Bullying is the attempt to force another person to do something by intimidating and demeaning them; it is an abuse of power, and a form of violence. It’s a sin against human dignity. The persistent exposure to threats of verbal, physical, or psychological violence aims to destroy the self-esteem of another, so as to dominate them. That’s bullying.

    Any group may contain bullies, but the phenomenon arises particularly in groups one cannot easily leave, such as prisons, or families, or, say, the church. I call the phenomenon this post describes a form of verbal “drive by shooting,” that is, an attempt to do someone personal harm out of a sense of outraged entitlement against a whole class of people — be it women, or another race, or liturgists.

    Nothing justifies this in any human community, but it is especially tragic in a Christian community. I am sorry, but what I am hearing in some of these comments is that if anyone was mean to your aggrieved group in the past, you are entitled to be a bully now and get your own back. No way. That is not a Christian response.

    1. I like your distinctions and analysis.
      To step back, I would suggest that the combination of American and Catholic institutional culture conspires to foment this dynamic. That is, American culture is relentlessly consumerist – let’s say that it’s become a Yelp Review culture. Catholic institutional culture, however, is monarchical – while in its best guise it should be truly collegial (the model of the monastery), it’s often very much non-collegial at the parochial level and above, especially for people outside the groups favored by current parish establishment. Then you have the phenomenon of recent pontificates before Pope Francis where unhappy people were encouraged to send in write-ups, as it were (that said, the phenomenon of drive-by shootings is very much not limited to the starboard side of things; I’ve personally experienced it from the port side of thing within progressive intentional communities – pace Tolstoy, unhappy people often resemble each other regardless of ideological family). This sets the stage for acting out.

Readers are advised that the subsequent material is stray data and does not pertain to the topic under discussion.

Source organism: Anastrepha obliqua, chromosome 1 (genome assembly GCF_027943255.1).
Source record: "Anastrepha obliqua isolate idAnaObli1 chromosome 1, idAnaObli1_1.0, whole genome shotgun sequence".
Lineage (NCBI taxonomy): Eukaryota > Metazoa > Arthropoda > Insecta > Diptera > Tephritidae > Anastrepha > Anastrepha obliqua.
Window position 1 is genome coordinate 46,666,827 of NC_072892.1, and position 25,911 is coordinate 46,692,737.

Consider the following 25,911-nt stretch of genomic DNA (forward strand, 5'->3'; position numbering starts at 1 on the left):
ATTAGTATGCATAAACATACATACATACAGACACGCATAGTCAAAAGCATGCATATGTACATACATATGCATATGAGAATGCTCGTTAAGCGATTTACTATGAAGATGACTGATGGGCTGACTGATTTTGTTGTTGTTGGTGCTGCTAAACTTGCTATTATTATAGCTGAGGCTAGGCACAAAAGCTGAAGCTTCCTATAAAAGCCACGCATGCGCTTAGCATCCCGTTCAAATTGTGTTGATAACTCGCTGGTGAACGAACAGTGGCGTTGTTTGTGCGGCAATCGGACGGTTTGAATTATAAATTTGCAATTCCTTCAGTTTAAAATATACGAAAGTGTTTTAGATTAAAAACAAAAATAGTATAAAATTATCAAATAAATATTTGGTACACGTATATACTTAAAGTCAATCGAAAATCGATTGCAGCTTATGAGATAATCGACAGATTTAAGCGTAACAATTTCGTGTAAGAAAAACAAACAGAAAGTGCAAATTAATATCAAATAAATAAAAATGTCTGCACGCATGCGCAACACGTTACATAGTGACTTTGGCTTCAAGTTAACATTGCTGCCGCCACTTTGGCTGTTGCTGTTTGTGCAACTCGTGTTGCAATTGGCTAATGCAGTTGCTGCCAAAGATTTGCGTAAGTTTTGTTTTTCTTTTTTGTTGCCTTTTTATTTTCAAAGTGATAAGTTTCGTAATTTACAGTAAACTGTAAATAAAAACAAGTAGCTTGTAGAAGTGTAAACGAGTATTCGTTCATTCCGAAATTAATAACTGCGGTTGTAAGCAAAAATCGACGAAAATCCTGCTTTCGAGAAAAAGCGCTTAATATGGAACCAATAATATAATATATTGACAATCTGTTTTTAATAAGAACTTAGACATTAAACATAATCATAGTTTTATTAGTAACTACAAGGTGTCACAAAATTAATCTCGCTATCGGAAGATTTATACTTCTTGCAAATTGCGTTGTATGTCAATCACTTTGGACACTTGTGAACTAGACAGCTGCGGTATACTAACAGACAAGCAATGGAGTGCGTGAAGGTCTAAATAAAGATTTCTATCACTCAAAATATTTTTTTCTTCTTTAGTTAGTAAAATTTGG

11. Rita – thank you. IMO, your post raises other issues for me:
    a) is the bullying from pre-VII or right wing Catholics really a *cottage industry* and 94% could care less?
    b) why is it that the USCCB has taken no public stance on some *bullying* media sources that are over represented on the extreme right wing (not really conservative in the classical sense)? Is it because some of these organizations make significant financial contributions to specific dioceses, bishops, etc.?
    c) why is it that bishops (USA per this post) *pander* and allow bullying criticism and even act on it demanding local clergy, staff, etc. justify or defend themselves? It appears from this post that European bishops may ignore these types? Again, many European bishops/conferences are directly supported by governments and not dependent upon private donors.
    d) It is interesting to look at history – would suggest that prevailing attitude is to just let these bullies be – they will pass and die out e.g. Coughlin, Feeney Yet, would suggest that in this specific time period (fake news; Trump; etc.) this allows a Catholic *alternative* Fox News to run askew. Am reminded that complicity is not a *long walk* and that justice delayed is justice denied. Especially if you are the target of bullying.